On side 1, in small but still legible capital letters, the words “IF YOU’RE GONNA BE A BEAR” appeared. I got a good laugh when I saw it, because it seemed like a weird thing to have on a record album. But then I started thinking about it: If your’re gonna be a bear, then what? The obvious thing to do was flip it over and see if there was anything else. And it turns out, there was. “BE A GRIZZLY” appeared in a similar place on side two.

The quote appeared in the movie Cannonball Run, which came out before Def Leppard’s album did, and so it’s possible–although not terribly likely–that someone was making a reference to that movie. The quote was originally attributed to Mahatma Gandhi, so perhaps whoever did this had that as their source of inspiration. But whatever it was, it felt like an old secret was revealed to me tonight, and I’m happy to spend a few moments writing about it here.

Unta Glieben Glauten Glomen….

Appreciating vinyl once again

I rarely read the Wall Street Journal, but when it’s available in the hotel it’s hard not to at least pick one up. The USA Today is probably more common in hotels, but that wasn’t an option for me today. It was the WSJ or no way, so I went with what was in front of me.

So buried deep in section 4, or whatever that weekend section is called, was an article about the vinyl record. Vinyl was the way I learned how to listen to music, back in the mid-1970s when I discovered my parents’ old version of Beatles ’65. They had other records too, but that’s the only one that I remember anymore. Not Abbey Road or the White Album, but Beatles ’65. Better than nothing, I suppose.

The first vinyl record I ever bought myself was the Grease soundtrack in 1978. I liked the gatefold in between the two albums, with scenes from the movie splattered all over. You know, the things that a ten-year old looks for. I played the first record–the one that had all of the hit songs on it–and pretty much ignored the second record altogether. I wasn’t yet old enough to appreciate how the record label had packaged it all up into a double LP (that’s what we called them, and it stands for Long-Playing, if you’re wondering) to make me fork over more money than a single LP would have cost.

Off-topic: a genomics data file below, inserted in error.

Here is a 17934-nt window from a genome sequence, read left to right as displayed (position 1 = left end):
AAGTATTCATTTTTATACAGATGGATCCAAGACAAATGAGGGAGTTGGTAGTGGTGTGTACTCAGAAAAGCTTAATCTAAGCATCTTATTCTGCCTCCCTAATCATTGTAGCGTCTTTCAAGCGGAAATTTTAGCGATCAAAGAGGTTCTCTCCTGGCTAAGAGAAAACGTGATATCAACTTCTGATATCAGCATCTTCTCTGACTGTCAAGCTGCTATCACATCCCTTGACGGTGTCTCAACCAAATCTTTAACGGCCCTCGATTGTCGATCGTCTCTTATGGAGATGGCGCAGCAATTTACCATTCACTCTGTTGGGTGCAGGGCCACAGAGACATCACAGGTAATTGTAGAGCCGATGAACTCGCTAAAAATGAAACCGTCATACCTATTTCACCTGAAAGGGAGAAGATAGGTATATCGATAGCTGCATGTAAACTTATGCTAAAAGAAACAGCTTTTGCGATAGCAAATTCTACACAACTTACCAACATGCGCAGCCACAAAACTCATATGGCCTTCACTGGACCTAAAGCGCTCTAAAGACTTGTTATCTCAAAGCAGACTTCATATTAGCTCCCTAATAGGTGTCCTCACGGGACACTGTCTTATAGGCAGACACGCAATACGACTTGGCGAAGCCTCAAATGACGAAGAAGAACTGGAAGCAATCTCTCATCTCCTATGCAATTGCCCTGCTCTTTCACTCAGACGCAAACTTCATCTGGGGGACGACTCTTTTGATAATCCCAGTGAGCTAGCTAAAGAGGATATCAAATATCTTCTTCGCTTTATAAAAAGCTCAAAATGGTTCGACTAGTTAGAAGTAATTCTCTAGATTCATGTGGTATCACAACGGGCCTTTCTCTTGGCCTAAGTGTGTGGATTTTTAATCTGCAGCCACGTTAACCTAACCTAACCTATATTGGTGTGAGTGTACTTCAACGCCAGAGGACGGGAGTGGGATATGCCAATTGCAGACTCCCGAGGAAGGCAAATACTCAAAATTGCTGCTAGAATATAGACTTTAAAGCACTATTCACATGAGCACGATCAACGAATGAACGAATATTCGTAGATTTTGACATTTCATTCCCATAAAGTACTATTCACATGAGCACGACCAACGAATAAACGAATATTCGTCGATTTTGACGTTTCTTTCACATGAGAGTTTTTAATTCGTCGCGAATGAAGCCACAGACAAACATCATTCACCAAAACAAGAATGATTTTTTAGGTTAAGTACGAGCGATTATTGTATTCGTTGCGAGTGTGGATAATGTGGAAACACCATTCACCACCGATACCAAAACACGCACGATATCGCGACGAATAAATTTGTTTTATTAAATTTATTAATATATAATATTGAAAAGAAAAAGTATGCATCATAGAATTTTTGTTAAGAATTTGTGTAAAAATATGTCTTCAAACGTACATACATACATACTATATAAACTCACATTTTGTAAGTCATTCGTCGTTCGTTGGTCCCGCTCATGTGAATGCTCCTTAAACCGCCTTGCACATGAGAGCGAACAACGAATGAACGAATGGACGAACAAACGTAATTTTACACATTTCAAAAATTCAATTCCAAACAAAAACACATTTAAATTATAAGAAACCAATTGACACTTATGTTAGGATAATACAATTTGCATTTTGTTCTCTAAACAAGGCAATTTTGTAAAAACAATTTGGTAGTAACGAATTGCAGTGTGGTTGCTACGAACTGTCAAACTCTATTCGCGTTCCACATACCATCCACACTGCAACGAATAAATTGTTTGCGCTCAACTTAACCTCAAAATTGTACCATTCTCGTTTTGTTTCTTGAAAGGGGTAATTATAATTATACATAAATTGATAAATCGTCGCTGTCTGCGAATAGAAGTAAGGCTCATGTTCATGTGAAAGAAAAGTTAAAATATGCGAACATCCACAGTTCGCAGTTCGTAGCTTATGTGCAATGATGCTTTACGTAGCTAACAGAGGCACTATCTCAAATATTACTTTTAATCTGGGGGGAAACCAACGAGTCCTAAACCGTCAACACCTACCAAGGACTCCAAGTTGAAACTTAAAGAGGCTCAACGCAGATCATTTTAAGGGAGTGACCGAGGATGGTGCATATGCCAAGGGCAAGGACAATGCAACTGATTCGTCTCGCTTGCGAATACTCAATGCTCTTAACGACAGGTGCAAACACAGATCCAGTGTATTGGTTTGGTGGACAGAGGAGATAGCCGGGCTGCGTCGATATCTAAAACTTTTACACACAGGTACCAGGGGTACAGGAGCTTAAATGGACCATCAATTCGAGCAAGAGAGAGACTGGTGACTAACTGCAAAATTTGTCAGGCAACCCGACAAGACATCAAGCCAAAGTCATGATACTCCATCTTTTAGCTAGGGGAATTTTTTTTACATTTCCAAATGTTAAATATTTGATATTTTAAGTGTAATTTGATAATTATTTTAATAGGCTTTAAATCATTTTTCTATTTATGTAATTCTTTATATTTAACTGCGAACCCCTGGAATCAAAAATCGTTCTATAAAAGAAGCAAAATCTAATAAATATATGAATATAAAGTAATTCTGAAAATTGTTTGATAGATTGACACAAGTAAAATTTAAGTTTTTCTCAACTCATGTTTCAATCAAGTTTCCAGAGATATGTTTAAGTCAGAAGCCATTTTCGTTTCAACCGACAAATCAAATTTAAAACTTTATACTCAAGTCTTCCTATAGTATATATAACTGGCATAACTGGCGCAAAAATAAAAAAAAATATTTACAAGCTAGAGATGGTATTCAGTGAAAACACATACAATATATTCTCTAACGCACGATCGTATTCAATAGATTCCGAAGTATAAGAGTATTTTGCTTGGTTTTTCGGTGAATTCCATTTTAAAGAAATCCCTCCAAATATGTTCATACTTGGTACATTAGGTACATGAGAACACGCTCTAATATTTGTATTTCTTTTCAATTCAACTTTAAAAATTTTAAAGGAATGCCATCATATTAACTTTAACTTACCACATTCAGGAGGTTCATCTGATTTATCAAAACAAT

I actually used the Grease soundtrack to get myself into trouble once in grade school. It was my music teacher’s idea to teach us about what different musical instruments sounded like, so she told us to bring in a song and we could listen to the songs and pick out what the different instuments were. I brought in the Grease soundtrack–which was the only record I owned at the time–and wanted the class to hear Greased Lightnin’ with me.

When the teacher asked if there were any objectionable words in the song (since I wouldn’t yet know what lyrics were), I didn’t pause a moment before telling her that there weren’t. So when John Travolta sang out “You know it ain’t no shit, we’ll be getting lots of tit, Greased Lightnin’” I had been exposed, and the needle was unceremoniously pulled from off the record. There was some laughter from the kids, of course, but the teacher moved on to the next song to be played. It goes without saying that there was no discussion of the instruments played on the record.

The article I read today took me back to my own experiences with vinyl, which lasted through the middle of the 1980s. By 1986 or so it was all casettes, and by 1990, I donated all of my old LPs to Salvation Army because I didn’t own a turntable anymore and wanted everything to be on CDs instead. All the old vinyl, from Nazareth’s Hair of the Dog to Led Zeppelin II to the Eagles’ Hotel California to Motley Crue’s Shout at the Devil to Boston’s first two albums to…I could go on for quite awhile, but I’m sure the point has been made by now.

Digital life and the cloud has made owning physical manifestations of music, whether it’s casettes, or 8-tracks, or vinyl, a relic of another time. But apparently it still lives on, and I’m happy about that. I won’t go out and buy a turntable, and I won’t be acquiring vinyl records again, but I’m glad to have the memories that I do. And I’m even happier to have a forum for sharing these memories with you. Thanks for reading.

Any comments about your own vinyl memories will be much appreciated.